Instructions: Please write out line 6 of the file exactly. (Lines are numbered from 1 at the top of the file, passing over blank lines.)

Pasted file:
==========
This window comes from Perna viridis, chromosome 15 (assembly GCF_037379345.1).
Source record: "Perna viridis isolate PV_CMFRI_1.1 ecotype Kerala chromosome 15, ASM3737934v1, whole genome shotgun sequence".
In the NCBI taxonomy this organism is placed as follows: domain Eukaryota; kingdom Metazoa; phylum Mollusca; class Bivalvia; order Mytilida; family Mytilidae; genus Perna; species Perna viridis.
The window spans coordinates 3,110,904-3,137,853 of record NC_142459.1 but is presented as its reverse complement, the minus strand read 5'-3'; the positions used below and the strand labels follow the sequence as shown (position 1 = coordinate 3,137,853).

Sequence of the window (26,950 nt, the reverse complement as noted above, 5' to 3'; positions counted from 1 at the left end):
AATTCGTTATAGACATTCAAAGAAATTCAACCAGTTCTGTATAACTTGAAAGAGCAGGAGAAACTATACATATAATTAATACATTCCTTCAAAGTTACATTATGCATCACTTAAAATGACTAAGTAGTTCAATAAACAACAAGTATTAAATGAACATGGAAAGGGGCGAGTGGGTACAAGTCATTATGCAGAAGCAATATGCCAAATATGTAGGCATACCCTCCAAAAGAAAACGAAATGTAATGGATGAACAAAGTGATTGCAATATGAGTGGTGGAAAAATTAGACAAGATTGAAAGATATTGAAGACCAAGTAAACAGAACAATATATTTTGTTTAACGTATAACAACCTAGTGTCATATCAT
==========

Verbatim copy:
AATTCGTTATAGACATTCAAAGAAATTCAACCAGTTCTGTATAACTTGAAAGAGCAGGAGAAACTATACATATAATTAATACATTCCTTCAAAGTTACATTATGCATCACTTAAAATGACTAAGTAGTTCAATAAACAACAAGTATTAAATGAACATGGAAAGGGGCGAGTGGGTACAAGTCATTATGCAGAAGCAATATGCCAAATATGTAGGCATACCCTCCAAAAGAAAACGAAATGTAATGGATGAACAAAGTGATTGCAATATGAGTGGTGGAAAAATTAGACAAGATTGAAAGATATTGAAGACCAAGTAAACAGAACAATATATTTTGTTTAACGTATAACAACCTAGTGTCATATCAT